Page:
Dr. Luis Daniel Rey, from the small town of Malanzán in La Rioja, has now been on duty for 39 days straight, working 16 to 18 hours each day. He is one of three doctors responsible for some 4,000 people in the Facundo Quiroga district, many of whom are dotted around mountain villages far away from the Malanzán hospital where he works and often require home visits. However, since 10th December, Rey has not been relieved of his duties by either of his colleagues.
In an interview with the local media, the overworked doctor said that he falls asleep at his desk and expressed his disappointment at not being able to watch the final of the Argentine Cup, which resulted in a victory for his beloved team River Plate. More shockingly, Rey reported that he has been “insulted by patients because they demand to be seen.”
On Monday, he also had to endure attacks from the provincial government, particularly the health minister, Judith Díaz Bazán, who divulged false information to try and discredit him and threatened to remove him from his position as director. Since then, however, Rey’s colleagues have issued a statement expressing solidarity with the professional.
“The thing is that I’m also human, and if many days of work accumulate, that can bring consequences. One is prone to make a mistake, but I won’t let that happen. That’s why I go on attending to patients at the hospital, in my home and in theirs,” explained the doctor. “Sometimes the patients don’t understand what’s going on and they want to be seen. I arm myself with patience, take a deep breath and carry on my work.”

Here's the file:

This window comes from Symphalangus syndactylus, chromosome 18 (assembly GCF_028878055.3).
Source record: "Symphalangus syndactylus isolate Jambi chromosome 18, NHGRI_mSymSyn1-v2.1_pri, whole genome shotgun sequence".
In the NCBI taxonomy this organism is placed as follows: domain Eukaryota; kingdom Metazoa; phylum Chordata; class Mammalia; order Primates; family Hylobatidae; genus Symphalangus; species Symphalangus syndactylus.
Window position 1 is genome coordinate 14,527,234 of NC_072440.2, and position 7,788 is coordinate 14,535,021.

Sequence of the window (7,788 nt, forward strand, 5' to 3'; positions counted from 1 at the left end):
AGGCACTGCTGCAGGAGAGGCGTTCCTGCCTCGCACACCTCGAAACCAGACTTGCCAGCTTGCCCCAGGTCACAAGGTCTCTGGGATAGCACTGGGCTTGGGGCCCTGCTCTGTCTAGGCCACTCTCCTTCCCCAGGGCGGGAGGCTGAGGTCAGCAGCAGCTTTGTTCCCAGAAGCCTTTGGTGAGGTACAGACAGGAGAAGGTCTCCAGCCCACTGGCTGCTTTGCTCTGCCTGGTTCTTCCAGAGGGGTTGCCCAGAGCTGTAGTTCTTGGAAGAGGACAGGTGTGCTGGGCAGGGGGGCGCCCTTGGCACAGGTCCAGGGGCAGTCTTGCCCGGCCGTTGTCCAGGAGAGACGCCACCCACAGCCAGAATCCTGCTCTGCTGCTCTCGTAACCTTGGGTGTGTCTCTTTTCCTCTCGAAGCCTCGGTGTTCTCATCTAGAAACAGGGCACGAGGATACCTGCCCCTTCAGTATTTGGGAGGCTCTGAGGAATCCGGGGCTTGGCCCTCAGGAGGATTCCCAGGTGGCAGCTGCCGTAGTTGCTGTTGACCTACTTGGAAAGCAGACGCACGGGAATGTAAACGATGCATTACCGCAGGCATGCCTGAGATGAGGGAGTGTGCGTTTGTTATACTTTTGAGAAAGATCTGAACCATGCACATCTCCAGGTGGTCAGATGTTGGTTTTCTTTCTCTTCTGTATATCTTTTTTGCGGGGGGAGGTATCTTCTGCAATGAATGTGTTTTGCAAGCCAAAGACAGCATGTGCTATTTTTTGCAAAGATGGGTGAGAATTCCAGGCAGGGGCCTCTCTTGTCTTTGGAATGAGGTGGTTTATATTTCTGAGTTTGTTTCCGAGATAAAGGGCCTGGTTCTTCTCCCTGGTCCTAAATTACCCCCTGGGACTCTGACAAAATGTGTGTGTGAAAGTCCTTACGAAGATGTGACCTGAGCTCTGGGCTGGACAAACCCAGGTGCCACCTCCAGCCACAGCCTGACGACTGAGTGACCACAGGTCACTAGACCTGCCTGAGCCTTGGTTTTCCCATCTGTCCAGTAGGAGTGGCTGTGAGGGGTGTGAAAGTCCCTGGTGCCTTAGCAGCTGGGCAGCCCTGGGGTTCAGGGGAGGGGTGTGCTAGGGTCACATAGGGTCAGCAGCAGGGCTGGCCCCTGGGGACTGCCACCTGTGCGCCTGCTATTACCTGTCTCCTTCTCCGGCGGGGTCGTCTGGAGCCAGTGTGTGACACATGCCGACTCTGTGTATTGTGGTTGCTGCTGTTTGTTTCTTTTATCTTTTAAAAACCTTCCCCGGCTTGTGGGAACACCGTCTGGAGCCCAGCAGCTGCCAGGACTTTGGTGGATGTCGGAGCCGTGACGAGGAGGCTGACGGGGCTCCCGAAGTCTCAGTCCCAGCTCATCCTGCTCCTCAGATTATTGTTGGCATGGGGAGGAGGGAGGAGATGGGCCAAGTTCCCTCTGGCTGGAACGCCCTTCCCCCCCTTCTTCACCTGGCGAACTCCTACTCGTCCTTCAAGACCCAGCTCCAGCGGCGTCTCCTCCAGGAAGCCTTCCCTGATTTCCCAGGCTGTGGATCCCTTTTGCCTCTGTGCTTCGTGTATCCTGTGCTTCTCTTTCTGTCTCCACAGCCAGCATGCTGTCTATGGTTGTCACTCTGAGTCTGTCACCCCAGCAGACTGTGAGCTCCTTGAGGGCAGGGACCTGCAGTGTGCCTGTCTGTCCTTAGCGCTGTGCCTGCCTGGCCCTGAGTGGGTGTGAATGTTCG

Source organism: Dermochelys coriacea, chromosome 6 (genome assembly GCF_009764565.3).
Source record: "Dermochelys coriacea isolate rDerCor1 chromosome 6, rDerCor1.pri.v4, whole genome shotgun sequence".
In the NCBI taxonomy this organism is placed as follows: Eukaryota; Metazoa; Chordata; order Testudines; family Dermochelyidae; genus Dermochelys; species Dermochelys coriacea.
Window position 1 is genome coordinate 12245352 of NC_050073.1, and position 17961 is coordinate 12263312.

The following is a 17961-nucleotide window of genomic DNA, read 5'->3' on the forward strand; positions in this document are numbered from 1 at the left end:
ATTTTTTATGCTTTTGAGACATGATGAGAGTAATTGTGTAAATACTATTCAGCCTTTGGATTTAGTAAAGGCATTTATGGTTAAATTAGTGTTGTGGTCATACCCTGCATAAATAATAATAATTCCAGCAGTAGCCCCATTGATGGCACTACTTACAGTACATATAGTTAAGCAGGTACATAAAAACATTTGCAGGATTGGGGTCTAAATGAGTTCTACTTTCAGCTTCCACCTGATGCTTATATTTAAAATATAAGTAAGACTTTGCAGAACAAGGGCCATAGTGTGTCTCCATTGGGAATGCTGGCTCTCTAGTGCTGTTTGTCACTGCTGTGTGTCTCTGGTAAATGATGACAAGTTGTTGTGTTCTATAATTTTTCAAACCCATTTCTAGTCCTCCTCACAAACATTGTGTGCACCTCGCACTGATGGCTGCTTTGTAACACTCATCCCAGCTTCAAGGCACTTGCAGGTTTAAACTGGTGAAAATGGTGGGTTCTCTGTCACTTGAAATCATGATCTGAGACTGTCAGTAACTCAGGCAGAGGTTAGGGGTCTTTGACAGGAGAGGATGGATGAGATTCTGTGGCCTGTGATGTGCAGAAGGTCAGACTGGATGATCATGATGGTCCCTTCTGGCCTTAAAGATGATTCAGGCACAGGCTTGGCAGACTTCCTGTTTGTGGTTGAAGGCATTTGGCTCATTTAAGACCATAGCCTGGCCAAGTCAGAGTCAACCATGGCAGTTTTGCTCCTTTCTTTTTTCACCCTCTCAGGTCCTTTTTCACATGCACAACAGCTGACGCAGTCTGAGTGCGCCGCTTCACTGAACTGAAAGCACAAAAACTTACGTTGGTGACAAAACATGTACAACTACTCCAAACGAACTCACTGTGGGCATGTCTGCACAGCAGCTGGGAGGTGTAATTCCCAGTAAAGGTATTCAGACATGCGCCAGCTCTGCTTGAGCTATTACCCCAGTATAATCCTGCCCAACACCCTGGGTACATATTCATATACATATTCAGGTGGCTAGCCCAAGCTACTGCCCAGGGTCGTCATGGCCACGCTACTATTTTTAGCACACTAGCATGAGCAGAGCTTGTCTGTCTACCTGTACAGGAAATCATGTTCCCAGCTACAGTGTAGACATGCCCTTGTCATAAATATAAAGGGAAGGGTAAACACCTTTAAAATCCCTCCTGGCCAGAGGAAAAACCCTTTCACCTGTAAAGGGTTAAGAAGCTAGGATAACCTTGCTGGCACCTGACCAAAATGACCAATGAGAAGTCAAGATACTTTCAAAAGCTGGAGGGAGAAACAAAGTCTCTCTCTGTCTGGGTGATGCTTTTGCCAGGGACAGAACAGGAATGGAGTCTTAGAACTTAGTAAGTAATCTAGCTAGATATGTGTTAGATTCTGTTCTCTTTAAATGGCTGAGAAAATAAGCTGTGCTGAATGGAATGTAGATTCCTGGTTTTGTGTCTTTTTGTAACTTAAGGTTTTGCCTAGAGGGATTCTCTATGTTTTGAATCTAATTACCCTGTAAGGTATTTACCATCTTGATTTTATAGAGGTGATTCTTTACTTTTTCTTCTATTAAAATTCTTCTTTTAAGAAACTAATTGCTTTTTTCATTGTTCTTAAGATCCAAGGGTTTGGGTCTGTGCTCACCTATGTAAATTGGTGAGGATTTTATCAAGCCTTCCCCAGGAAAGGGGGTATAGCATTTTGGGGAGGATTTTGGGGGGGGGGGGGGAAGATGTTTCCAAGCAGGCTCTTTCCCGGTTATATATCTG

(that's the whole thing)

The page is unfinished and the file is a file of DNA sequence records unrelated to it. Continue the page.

Today the indomitable doctor from rural eastern Argentina – who said that his work requires him to act as not just a doctor but also “a psychologist, a counselor, a priest or a politician, according to which patient I’m seeing, and always with the biggest smile” – spoke about the phone call he received from President Mauricio Macri.
In dialogue with El Federal Online, Rey described his emotional reaction to the call: “It surprised me, it moved me and it made me cry. Talking to the president isn’t something that happens everyday and it’s not something you can be prepared for. But to feel his support gave me the strength to continue working for 100 more days, although I hope that doesn’t happen.”
It seemed like the President had indulged in a bit of football banter with the doctor too: “The only thing he reproached me for – and pretty vehemently – was that I’m a River fan. I asked him who the best team in Argentina is, because logically it’s River as they won the Cup, and he told me it was by chance.”
A matter of hours after the friendly exchange, a team of professionals arrived at the Malanzán hospital, which had been promised by the provincial government on Saturday.